In a previous post, we looked at the sophomoric and blasphemous jeering of the crowds, who mocked the so-called Son of God because he didn’t seem to be able to rescue himself from the cross. But they weren’t alone in their derision of Jesus. The leaders of institutional Judaism joined in the harassment:
In the same way the chief priests, the teachers of the law and the elders mocked him. “He saved others,” they said, “but he can’t save himself! He’s the king of Israel! Let him come down now from the cross, and we will believe in him. He trusts in God. Let God rescue him now if he wants him, for he said, ‘I am the Son of God.’” (Matt 27:41-43, NIV)
The passage drips with irony. To get what they wanted, the Jewish leaders had to pressure Pilate into accepting that Jesus was a king, and thus a possible threat to the empire. But when Pilate therefore had “king of the Jews” written on the sign that hung above Jesus’ head, they objected strenuously, albeit to no avail (John 19:21-22). Having lost that argument, the leaders now turn the words into an occasion for ridicule. I imagine them pointing to the sign and laughing to one another, “Hah! Some king!”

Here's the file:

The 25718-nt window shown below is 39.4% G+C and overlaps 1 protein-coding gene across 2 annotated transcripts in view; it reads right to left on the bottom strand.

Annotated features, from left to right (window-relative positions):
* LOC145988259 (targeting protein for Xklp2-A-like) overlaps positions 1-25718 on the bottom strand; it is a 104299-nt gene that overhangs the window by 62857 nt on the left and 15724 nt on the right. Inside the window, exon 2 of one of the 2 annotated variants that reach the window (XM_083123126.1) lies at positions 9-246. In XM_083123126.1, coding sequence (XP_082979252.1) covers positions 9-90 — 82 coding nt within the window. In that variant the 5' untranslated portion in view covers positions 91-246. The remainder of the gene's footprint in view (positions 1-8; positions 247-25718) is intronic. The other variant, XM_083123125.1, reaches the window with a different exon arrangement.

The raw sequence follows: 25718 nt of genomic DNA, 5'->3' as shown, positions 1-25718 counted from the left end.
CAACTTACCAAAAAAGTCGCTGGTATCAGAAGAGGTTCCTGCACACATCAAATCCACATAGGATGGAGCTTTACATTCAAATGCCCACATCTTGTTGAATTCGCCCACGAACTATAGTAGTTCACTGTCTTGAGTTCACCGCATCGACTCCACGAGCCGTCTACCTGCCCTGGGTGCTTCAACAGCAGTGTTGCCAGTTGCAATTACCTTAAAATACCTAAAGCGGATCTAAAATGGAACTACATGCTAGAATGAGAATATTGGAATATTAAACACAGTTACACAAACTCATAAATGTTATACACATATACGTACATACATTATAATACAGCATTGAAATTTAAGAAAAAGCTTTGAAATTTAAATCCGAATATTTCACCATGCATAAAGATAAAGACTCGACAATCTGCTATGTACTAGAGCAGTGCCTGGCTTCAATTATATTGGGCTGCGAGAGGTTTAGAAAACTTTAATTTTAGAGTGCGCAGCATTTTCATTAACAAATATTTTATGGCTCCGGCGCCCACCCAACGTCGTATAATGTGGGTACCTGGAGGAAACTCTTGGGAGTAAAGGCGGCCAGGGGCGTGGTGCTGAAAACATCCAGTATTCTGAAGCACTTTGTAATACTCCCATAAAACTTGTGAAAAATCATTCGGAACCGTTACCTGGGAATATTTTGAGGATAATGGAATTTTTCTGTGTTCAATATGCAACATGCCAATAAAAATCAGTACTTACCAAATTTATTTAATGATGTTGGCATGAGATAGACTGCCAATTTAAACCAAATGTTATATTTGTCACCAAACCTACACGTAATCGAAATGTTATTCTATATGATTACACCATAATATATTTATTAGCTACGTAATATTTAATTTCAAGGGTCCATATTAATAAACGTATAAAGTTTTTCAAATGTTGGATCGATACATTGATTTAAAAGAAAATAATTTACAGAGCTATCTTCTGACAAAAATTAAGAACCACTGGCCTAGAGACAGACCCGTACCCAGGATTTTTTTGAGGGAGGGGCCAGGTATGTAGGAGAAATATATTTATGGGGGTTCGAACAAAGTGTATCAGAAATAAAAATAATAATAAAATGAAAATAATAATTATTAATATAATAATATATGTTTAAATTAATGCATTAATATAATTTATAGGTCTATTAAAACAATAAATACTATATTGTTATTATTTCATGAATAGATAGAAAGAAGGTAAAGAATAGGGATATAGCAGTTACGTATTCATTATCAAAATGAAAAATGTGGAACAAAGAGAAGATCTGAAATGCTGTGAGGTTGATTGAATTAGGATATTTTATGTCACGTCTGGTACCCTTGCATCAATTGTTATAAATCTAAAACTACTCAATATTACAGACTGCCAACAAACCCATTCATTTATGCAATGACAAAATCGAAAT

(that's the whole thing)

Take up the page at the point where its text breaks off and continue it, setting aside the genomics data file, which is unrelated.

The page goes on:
What they say about Jesus is sobering. Listen to their language again, this time shorn of the sarcasm: “He saved others…He’s the king of Israel…He trusts in God…He said, ‘I am the Son of God.'” Every single statement is true, but none of it compels belief; what should be professions of faith become ironic expressions of faithlessness.
“Let him come down from the cross,” they mock, “and by gosh and by golly, we’ll believe!” Really? I’m reminded of an earlier scene in Matthew, in which Jesus condemns the inhabitants of Chorazin, Bethsaida, and Capernaum for their lack of repentance, despite the many miracles he had done in and around their cities (Matt 11:20-24). Or one might think of Jesus’ parable of the rich man and Lazarus, which ends with these words from Abraham: “If they do not listen to Moses and the Prophets, they will not be convinced even if someone rises from the dead” (Luke 16:31). Indeed, throughout the book of Acts, the followers of Jesus do miracles in his power and his name, and are persecuted instead of praised.
If God would ___, then I would believe. Fill in the blank. Those words can be said by someone who refuses to believe, no matter what God does. It’s actually possible to see Jesus do miracles of healing, raise people from the dead, and come back from the grave himself–and explain it all away.
Perhaps Lent would be a good time to reconsider what conditions we put on faith, perhaps even without realizing it, and to what miracles we’ve been blind in the process.